Ulrich Seidl: Paradise Trilogy

ICA Cinema

13 Jun 2013
On Sunday 16 June we are screening Austrian film director Ulrich Seidl's complete Paradise trilogy.

On Sunday 16 June we are screening Austrian film director Ulrich Seidl's complete Paradise trilogy, of Paradise: Love (2012), Paradise: Faith (2013) and Paradise: Hope (2013).

Originally conceived as a single five hour film, the trilogy follows a middle-aged single mother, a devoutly religious sister, and the overweight 13-year old daughter of the same family, each trying to realise their unfulfilled dreams and desires.

Ulrich Seidl could be said to be a part of a set of European directors, including the Danish Lars von Trier  (Dogville 2003, Manderlay 2005), and fellow Austrian Michael Haneke (Caché 2005, Amour 2012), that revel in forcing their audience into uncomfortable positions. Over the course of the Paradise trilogySeidl looks at issues around sex tourism, colonialism, religious fanaticism, disability, and teenage sexuality.

Similar to Lars von Trier’s use of Dogme 95, Seidl has developed and refined a particular working method for his films, using various techniques to introduce moments of unrefined reality into the fiction of cinema. Seidl has directed a number of award-winning documentaries, such as Jesus, You Know (2003), Animal Love (1995) and Good News (1990), and continues to use documentary methods and style in his fiction films.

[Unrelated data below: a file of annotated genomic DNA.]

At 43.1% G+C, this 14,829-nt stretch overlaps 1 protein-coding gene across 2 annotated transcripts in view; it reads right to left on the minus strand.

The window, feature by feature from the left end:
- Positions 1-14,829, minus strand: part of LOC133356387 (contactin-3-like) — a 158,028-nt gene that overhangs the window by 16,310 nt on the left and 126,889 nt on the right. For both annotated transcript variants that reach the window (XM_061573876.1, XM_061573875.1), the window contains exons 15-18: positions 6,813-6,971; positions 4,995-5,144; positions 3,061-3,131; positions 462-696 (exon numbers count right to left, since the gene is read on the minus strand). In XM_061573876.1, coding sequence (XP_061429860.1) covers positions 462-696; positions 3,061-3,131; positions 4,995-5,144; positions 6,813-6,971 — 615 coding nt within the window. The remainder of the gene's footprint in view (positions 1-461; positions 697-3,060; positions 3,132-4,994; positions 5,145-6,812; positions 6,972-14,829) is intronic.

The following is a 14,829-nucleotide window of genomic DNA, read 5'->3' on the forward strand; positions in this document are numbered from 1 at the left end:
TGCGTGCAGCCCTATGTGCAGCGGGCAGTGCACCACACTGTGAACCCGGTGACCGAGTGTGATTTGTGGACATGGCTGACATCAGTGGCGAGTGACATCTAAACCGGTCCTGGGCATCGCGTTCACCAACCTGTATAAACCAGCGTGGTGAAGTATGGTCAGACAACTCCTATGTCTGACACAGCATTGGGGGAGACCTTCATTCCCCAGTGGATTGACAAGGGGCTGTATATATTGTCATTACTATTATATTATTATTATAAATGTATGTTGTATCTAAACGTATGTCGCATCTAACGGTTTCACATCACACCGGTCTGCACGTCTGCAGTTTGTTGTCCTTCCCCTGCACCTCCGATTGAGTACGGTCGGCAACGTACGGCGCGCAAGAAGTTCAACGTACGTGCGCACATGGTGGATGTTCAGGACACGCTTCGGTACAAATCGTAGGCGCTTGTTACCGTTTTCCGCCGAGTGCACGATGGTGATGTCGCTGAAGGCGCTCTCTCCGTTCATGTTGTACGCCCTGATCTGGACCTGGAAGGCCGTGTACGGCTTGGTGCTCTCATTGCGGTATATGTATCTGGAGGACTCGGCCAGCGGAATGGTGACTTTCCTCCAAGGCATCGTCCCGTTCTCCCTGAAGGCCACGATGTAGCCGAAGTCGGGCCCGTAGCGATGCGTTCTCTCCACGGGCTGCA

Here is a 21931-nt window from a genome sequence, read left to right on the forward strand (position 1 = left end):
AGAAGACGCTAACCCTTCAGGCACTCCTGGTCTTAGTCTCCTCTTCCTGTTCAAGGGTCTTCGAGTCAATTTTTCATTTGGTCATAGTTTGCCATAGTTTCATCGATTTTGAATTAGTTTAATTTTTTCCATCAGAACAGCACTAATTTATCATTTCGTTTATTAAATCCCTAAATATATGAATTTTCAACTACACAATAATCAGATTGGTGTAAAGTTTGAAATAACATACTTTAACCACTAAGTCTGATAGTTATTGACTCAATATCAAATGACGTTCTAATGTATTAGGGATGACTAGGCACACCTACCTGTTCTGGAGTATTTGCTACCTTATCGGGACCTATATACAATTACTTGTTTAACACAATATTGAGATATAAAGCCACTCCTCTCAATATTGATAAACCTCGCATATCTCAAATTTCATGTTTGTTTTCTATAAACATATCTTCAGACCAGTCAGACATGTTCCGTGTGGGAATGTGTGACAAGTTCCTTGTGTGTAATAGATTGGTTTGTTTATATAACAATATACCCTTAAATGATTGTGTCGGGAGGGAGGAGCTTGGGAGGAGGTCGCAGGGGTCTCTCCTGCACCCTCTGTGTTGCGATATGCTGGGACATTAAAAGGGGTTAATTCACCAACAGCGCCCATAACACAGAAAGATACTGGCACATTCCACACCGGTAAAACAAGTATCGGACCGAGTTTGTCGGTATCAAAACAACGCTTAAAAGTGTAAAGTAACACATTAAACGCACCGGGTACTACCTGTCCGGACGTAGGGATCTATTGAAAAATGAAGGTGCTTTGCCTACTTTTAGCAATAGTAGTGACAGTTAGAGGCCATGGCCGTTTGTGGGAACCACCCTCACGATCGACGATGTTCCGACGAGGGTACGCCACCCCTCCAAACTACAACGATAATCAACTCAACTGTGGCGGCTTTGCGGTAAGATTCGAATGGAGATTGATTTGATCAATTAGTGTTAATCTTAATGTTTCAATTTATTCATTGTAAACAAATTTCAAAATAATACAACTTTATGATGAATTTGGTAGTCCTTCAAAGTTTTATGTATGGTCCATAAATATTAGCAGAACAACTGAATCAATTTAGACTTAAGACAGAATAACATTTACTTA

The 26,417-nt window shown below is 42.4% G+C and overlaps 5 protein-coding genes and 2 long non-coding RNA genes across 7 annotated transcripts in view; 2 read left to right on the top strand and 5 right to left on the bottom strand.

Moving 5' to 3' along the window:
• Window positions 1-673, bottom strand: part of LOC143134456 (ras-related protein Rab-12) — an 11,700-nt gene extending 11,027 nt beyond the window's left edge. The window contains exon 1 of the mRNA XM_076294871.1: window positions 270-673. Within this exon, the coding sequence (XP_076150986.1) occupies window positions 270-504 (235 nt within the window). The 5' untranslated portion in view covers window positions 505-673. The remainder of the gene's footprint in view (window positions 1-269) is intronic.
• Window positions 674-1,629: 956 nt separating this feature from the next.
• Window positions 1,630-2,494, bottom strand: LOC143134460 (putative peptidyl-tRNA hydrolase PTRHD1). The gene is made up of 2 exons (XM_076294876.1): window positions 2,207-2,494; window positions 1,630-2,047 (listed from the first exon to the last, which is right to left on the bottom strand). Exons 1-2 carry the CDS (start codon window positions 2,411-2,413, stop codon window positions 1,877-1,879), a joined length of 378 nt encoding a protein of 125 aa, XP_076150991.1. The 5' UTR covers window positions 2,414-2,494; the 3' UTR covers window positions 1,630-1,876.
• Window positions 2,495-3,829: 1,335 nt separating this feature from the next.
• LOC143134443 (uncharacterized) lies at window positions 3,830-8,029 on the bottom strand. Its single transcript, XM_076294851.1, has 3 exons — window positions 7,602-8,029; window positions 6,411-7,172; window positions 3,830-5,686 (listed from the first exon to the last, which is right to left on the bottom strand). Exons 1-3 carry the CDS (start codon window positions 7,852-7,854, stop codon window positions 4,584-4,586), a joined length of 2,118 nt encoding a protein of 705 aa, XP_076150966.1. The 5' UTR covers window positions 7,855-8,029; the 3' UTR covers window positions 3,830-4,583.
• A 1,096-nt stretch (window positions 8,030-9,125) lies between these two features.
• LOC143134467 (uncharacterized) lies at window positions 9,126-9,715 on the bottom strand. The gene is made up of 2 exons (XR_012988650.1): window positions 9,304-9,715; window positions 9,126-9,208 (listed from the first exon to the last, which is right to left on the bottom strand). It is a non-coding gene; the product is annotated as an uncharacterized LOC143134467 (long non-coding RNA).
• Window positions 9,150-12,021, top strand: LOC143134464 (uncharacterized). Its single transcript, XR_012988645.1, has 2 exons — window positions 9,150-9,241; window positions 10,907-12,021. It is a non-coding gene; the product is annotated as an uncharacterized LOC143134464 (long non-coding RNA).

The Ulrich Seidl Method

  • Shoot fiction films in a documentary setting. So that unexpected moments of reality can meld with the fiction.
  • There is no script in the traditional sense. The script consists of very precisely described scenes – but no dialogue. During shooting the script is continually modified and rewritten. Seidl: ‘I see the filmmaking as a process oriented by what has preceded. In that way the material we’ve shot always determines the further development of the story.’
  • The cast consists of actors and non-actors. During casting equal consideration is given to professionals and non-professionals. Ideally the audience should not be able to say with certainty which roles are played by actors and which by non-actors.
  • The actors have no script on set.
  • Scenes and dialogue are improvised with the actors.
  • The film is shot chronologically, making it possible to continually adapt and develop scenes and dramatic threads. The ending is left open.
  • The film is shot in original locations.
  • Music is present only when it is an integral component of a scene.
  • The ‘open working method’ also applies to editing. Rushes are evaluated and discarded at the editing table. The film is rewritten at the editing table. Several extended phases of editing are needed to identify what is and isn’t possible for the film. In this way, to take the example of Paradise, what had been planned as a single film became three separate films, each of which stands on its own, but which can also be viewed together as a trilogy.
  •  In addition to the fiction scenes, so-called ‘Seidl tableaux’ are filmed – precisely composed shots of people booking into the camera. The Seidl tableau (which was born in the director’s first short, One Forty, 1980) has become a trademark of Austrian film and is now used by other documentary and fiction film directors.

See the complete Paradise trilogy of Love, Hope, and Faith on Sunday 16 June from 1pm.

Book to see all three films for £20, and receive a free poster and bookmark.

This article is posted in: Blog, Film